To start, I would have to say that one of the hardest issues that come up in life is telling someone who claims to be a Christian that they are not, or do not seem to be, a Christian. I really don’t know you well enough to comment on you specifically, so I’ll have to keep things general and personal to myself (although, I guess I am commenting on you personally by making a general statement…basically, I’m trying really hard to answer in love, but don’t really know the best way to do that).

    Many sayings of Jesus are hard to deal with, not in an intellectual way as much as in a “I need to conform my life like this” way. When he said things like “I never knew you” or “you do not believe because you are not my sheep” we try explain him away by saying he isn’t talking about us, but instead the ambiguous “them”. The number of people I meet that claim to be Chrisitians, but have no desire to follow God and no care about the sin(s) in their lives, is staggering. When Jesus said (and will say) these statements he was talking to people who thought they were true believers, devout believers….Jews and Christians alike depending on what is being quoted. The common and I think the only response is to repeat what Jesus also says, “I never knew you”. I don’t think it is hard to make the connection that if Jesus doesn’t know you, you don’t know him. Because Jesus, of course, is not saying that he didn’t doesn’t know you existed, but he doesn’t know you as being one of His.

    The elect are preserved by God to the end of their salvation. Paul writes in Romans 8:30 “And those whom he predestined he also called, and those whom he called he also justified, and those whom he justified he also glorified.” So, to answer generally ( and I guess specifically too): If one truly is redeemed by God, then they can have confidence in Him to preserve them to the end.

    I am colored by my experiences, we all are. I was quite sure that I was a Christian until I was in college. A lot of people thought I was a Christian…some do not see any difference (of course they do not really know me that well). One of my brothers professed at his baptism a couple of years ago that he had decieved himself into thinking he was a Christian. One of my best friends had the same experience. Not everyone has these same experiences. My guess is that the many people who claim to be Christian now or at one time in there life, fit into the same category as my brother, my friend, and myself. We were all puffing ourselves up and giving ourselves comfort that we neither had nor deserved (still don’t deserve it). My guess is that those who claim they were Christians and now are not, never were. I don’t believe that means they can’t repent of their sins and follow God, but my guess is that it will take a lot of reliance on God to feel the true comfort of salvation.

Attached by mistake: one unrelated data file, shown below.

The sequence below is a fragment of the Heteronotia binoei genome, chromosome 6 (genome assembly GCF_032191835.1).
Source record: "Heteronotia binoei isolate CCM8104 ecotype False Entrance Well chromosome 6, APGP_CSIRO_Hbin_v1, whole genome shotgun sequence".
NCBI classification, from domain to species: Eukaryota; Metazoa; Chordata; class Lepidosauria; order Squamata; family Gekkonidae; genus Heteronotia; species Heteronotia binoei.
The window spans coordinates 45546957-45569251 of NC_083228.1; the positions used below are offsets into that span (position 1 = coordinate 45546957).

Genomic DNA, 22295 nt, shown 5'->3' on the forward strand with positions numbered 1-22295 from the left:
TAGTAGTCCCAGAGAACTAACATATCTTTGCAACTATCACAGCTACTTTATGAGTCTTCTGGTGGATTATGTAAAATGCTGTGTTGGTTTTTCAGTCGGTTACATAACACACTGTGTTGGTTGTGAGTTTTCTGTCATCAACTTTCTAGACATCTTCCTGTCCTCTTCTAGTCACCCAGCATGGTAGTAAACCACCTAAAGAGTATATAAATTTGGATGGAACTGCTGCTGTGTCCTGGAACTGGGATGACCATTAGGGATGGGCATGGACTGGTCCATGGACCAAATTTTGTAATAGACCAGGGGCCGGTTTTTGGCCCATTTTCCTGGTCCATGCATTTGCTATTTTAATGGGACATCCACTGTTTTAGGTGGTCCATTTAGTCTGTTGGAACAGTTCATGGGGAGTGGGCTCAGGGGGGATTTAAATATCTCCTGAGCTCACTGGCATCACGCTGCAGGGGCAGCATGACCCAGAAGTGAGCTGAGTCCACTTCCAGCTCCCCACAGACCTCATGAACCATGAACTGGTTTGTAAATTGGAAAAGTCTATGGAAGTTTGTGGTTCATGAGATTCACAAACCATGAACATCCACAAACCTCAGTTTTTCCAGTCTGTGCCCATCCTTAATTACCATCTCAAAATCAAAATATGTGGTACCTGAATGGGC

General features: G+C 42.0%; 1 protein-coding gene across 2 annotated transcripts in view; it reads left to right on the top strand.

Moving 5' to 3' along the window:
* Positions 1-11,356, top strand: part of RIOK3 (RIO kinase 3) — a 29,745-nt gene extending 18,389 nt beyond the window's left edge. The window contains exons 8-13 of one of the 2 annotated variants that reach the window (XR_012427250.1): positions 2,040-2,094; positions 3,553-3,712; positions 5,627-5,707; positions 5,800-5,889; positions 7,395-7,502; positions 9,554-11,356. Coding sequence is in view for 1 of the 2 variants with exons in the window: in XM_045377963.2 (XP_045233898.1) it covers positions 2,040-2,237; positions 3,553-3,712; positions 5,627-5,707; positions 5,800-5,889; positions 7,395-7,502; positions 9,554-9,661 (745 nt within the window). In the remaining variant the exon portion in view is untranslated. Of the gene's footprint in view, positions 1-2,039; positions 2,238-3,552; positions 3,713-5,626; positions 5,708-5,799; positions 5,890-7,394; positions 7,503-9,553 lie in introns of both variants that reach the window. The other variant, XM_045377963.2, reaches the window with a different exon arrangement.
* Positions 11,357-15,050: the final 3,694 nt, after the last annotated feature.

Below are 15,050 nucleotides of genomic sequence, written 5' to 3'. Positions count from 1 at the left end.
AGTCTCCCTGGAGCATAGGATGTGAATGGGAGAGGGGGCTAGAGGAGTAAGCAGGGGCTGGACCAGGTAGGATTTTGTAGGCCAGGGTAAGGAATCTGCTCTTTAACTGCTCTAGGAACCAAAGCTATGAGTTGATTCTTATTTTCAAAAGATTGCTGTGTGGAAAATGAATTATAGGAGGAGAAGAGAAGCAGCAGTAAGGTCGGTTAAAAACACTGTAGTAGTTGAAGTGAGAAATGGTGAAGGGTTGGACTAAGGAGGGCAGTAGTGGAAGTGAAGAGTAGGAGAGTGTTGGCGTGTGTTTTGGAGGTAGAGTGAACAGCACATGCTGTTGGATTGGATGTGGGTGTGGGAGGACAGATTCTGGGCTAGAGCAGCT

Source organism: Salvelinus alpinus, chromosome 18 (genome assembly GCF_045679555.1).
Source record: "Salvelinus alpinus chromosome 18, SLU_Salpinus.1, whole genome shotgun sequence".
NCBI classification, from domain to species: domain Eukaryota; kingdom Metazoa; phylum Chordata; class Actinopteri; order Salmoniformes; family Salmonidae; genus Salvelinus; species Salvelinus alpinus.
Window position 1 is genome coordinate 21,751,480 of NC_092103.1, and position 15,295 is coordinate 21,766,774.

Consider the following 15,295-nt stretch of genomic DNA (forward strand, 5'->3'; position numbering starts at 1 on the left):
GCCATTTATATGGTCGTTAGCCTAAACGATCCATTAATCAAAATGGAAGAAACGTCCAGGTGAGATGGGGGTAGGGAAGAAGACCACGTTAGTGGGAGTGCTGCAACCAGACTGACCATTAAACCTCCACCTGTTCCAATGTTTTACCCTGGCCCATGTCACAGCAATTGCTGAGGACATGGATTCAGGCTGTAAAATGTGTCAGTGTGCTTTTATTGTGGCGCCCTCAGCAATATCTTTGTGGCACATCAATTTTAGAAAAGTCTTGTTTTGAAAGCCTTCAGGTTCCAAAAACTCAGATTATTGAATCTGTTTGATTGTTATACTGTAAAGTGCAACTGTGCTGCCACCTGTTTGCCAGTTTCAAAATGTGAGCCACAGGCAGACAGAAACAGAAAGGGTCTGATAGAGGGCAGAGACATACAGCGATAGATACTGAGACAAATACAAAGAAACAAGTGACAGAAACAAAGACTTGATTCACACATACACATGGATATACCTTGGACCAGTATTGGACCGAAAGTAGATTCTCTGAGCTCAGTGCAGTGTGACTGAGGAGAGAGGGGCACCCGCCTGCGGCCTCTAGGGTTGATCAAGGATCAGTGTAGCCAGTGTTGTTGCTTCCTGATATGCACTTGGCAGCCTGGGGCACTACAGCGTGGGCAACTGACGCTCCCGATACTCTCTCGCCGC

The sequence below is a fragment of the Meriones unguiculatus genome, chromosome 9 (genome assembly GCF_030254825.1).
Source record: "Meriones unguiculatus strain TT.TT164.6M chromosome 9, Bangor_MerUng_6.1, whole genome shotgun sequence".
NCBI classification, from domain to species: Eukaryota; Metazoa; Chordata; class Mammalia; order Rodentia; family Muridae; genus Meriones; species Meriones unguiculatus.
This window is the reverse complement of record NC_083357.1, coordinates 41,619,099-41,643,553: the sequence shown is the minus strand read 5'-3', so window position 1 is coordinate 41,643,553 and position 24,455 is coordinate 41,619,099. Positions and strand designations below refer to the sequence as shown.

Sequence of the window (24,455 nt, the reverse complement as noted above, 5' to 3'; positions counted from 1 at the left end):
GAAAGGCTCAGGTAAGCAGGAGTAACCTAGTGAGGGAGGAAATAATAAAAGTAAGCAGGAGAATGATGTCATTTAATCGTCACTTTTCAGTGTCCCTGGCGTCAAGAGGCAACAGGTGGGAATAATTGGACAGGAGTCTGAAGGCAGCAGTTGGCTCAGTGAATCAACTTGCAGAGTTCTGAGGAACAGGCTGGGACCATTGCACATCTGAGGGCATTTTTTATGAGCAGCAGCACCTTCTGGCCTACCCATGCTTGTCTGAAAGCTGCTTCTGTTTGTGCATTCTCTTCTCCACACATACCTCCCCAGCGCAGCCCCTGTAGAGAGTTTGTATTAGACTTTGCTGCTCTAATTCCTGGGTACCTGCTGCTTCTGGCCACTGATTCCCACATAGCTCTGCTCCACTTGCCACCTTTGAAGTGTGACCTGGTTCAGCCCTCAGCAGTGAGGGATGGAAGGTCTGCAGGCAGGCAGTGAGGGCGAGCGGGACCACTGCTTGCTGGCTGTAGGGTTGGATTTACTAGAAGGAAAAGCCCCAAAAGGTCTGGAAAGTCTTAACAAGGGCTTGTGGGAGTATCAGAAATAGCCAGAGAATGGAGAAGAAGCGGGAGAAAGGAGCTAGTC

My confidence for my salvation is not in me, but in God.

  5. Jordan, you said “I was quite sure that I was a Christian until I was in college. A lot of people thought I was a Christian…some do not see any difference (of course they do not really know me that well). One of my brothers professed at his baptism a couple of years ago that he had decieved himself into thinking he was a Christian. One of my best friends had the same experience. Not everyone has these same experiences.”

    Could you tell me more about the experience you had, in which you realized you were not really a Christian?